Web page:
Through the years, I’ve dug a lot of holes for fence posts, some by hand with a post-hole digger and others with the aid of a tractor-driven auger. I’ve installed many posts of different lengths and diameters, including some 12-foot 6-by-6 posts that required two people just to lift each post into its hole.
Along the way, I’ve realized you can’t rush the process of backfilling holes and securing posts in place. If you want your posts to sit firmly, without wobbling back and forth, you need to commit adequate time and effort to fill the holes properly.
Here’s why. Most of the time, you dig holes not much wider than the posts you install. This means the spaces between the post and the walls of the hole are narrow—maybe an inch or two wide, yet several feet deep.
Filling Holes of Fence Posts Too Quickly
If you hurriedly shovel dirt back into the hole, you quickly run into issues. Small rocks lodge in the narrow gaps, preventing dirt from evenly reaching the bottom of the hole. Clumps of dirt held together by roots can be even more problematic. Before you know it, the hole appears to be “filled.” When you tamp down the soil with a tool or your foot, it all feels sturdy enough.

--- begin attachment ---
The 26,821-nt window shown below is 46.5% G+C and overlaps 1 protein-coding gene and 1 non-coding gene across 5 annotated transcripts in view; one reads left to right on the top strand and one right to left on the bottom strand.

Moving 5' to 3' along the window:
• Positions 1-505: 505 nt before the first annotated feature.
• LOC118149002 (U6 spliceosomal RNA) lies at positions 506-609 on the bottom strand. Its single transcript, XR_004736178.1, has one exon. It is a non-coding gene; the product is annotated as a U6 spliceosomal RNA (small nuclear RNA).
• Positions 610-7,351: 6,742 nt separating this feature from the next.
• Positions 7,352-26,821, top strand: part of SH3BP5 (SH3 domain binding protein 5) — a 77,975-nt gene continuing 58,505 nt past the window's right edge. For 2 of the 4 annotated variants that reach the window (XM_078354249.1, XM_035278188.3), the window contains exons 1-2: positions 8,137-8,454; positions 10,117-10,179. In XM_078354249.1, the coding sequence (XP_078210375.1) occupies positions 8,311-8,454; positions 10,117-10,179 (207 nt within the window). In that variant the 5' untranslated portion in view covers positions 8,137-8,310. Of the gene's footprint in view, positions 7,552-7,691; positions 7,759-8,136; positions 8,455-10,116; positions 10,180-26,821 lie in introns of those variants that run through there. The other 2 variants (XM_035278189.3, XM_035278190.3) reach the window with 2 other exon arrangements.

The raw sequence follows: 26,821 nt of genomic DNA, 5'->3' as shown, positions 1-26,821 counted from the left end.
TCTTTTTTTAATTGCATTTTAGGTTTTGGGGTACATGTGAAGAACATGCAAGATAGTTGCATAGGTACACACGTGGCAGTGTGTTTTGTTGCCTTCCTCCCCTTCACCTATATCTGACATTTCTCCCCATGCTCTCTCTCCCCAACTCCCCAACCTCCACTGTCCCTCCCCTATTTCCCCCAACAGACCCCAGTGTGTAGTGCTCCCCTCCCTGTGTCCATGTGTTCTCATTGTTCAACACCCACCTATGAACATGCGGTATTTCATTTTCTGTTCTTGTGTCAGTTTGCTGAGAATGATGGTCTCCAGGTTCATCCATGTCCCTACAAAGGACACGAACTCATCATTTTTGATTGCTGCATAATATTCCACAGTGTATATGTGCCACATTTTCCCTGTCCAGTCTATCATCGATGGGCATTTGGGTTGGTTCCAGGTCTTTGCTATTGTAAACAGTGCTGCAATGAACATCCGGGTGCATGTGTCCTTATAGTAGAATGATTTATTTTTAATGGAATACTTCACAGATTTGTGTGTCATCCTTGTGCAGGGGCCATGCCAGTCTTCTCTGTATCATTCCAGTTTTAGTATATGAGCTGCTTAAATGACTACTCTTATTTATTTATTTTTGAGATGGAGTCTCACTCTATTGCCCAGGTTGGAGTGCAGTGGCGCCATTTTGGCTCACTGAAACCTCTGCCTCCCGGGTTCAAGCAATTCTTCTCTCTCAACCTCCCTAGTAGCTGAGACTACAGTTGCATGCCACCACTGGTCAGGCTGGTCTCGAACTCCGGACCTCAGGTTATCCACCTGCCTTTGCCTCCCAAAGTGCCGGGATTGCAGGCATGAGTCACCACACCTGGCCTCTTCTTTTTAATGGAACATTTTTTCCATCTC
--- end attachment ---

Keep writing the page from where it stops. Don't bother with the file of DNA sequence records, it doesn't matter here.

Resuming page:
But push on the post to test its strength, and… surprise! It wiggles like it’s barely set in the ground at all. Rock it back and forth, and the hole quickly reopens. It’s so wide, you can pull the post back out with no trouble whatsoever.
What’s With the Wobble?
What gives? Rocks and clumps of soil prevented dirt from reaching the bottom of the hole, so the bottom of the post is hardly set in the ground at all. Large air pockets surround the post, so essentially you’ve generated an off-center seesaw. The post is secure only near ground level. Above and below this point, it freely rocks back and forth as it pleases.
Backfill Securely and Thoroughly
Although it’s tempting to quickly backfill a fence post hole, I recommend you take the time to do it properly. Sift through the dirt with your hands to remove rocks that could cause issues. Break up chunks of clay or roots so that dirt falls freely down the hole. After you’ve added a few inches, use a metal rod or a slim piece of wood to pack down the dirt as tightly as possible along the post. Because you’ll pack it all down securely, you might need some extra dirt, too.
Repeat the process until the hole is filled and you can’t compress the dirt any more. Now give the post a push—doesn’t that feel nice and sturdy? Sure, it takes more time, but you’ll be rewarded in the long run with reliable fence posts that won’t lean this way or that at the slightest whim. And even this extra effort is still simpler than bringing in concrete or gravel, right?